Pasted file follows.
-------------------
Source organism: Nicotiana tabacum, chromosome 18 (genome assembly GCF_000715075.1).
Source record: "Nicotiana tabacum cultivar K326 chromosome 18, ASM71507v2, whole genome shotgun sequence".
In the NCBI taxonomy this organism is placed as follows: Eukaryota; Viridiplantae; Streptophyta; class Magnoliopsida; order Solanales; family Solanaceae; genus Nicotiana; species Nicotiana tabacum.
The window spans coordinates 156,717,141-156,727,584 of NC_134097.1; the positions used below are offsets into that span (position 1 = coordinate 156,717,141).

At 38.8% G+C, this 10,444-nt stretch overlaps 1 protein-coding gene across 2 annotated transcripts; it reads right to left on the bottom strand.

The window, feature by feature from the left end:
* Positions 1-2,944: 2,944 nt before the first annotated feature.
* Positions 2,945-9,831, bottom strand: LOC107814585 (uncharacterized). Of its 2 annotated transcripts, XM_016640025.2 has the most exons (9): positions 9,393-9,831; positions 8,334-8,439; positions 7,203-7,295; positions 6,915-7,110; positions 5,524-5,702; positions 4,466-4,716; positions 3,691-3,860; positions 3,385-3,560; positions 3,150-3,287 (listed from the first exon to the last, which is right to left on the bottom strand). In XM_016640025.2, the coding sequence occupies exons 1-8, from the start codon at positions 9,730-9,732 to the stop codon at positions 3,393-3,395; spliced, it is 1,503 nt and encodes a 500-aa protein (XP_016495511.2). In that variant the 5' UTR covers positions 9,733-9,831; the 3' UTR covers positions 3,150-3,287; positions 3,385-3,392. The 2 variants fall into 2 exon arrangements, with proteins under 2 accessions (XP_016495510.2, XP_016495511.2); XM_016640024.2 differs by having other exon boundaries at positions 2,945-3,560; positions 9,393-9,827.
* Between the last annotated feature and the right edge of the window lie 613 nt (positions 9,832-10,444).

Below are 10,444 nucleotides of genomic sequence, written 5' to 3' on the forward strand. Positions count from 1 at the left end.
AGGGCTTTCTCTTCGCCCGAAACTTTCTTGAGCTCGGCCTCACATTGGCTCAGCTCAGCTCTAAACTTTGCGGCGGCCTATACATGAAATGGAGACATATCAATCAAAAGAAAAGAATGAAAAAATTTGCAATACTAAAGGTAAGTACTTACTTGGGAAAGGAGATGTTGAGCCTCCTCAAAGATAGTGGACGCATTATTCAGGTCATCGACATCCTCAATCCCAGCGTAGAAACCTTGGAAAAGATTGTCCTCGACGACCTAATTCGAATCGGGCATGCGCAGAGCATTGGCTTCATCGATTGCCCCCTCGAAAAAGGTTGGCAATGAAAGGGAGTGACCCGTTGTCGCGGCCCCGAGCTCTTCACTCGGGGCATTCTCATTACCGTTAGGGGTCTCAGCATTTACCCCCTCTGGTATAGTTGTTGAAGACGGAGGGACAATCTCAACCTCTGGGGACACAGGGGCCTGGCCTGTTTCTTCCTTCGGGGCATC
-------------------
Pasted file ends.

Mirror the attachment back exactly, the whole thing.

Source organism: Nicotiana tabacum, chromosome 18 (genome assembly GCF_000715075.1).
Source record: "Nicotiana tabacum cultivar K326 chromosome 18, ASM71507v2, whole genome shotgun sequence".
In the NCBI taxonomy this organism is placed as follows: Eukaryota; Viridiplantae; Streptophyta; class Magnoliopsida; order Solanales; family Solanaceae; genus Nicotiana; species Nicotiana tabacum.
The window spans coordinates 156,717,141-156,727,584 of NC_134097.1; the positions used below are offsets into that span (position 1 = coordinate 156,717,141).

At 38.8% G+C, this 10,444-nt stretch overlaps 1 protein-coding gene across 2 annotated transcripts; it reads right to left on the bottom strand.

The window, feature by feature from the left end:
* Positions 1-2,944: 2,944 nt before the first annotated feature.
* Positions 2,945-9,831, bottom strand: LOC107814585 (uncharacterized). Of its 2 annotated transcripts, XM_016640025.2 has the most exons (9): positions 9,393-9,831; positions 8,334-8,439; positions 7,203-7,295; positions 6,915-7,110; positions 5,524-5,702; positions 4,466-4,716; positions 3,691-3,860; positions 3,385-3,560; positions 3,150-3,287 (listed from the first exon to the last, which is right to left on the bottom strand). In XM_016640025.2, the coding sequence occupies exons 1-8, from the start codon at positions 9,730-9,732 to the stop codon at positions 3,393-3,395; spliced, it is 1,503 nt and encodes a 500-aa protein (XP_016495511.2). In that variant the 5' UTR covers positions 9,733-9,831; the 3' UTR covers positions 3,150-3,287; positions 3,385-3,392. The 2 variants fall into 2 exon arrangements, with proteins under 2 accessions (XP_016495510.2, XP_016495511.2); XM_016640024.2 differs by having other exon boundaries at positions 2,945-3,560; positions 9,393-9,827.
* Between the last annotated feature and the right edge of the window lie 613 nt (positions 9,832-10,444).

Below are 10,444 nucleotides of genomic sequence, written 5' to 3' on the forward strand. Positions count from 1 at the left end.
AGGGCTTTCTCTTCGCCCGAAACTTTCTTGAGCTCGGCCTCACATTGGCTCAGCTCAGCTCTAAACTTTGCGGCGGCCTATACATGAAATGGAGACATATCAATCAAAAGAAAAGAATGAAAAAATTTGCAATACTAAAGGTAAGTACTTACTTGGGAAAGGAGATGTTGAGCCTCCTCAAAGATAGTGGACGCATTATTCAGGTCATCGACATCCTCAATCCCAGCGTAGAAACCTTGGAAAAGATTGTCCTCGACGACCTAATTCGAATCGGGCATGCGCAGAGCATTGGCTTCATCGATTGCCCCCTCGAAAAAGGTTGGCAATGAAAGGGAGTGACCCGTTGTCGCGGCCCCGAGCTCTTCACTCGGGGCATTCTCATTACCGTTAGGGGTCTCAGCATTTACCCCCTCTGGTATAGTTGTTGAAGACGGAGGGACAATCTCAACCTCTGGGGACACAGGGGCCTGGCCTGTTTCTTCCTTCGGGGCATC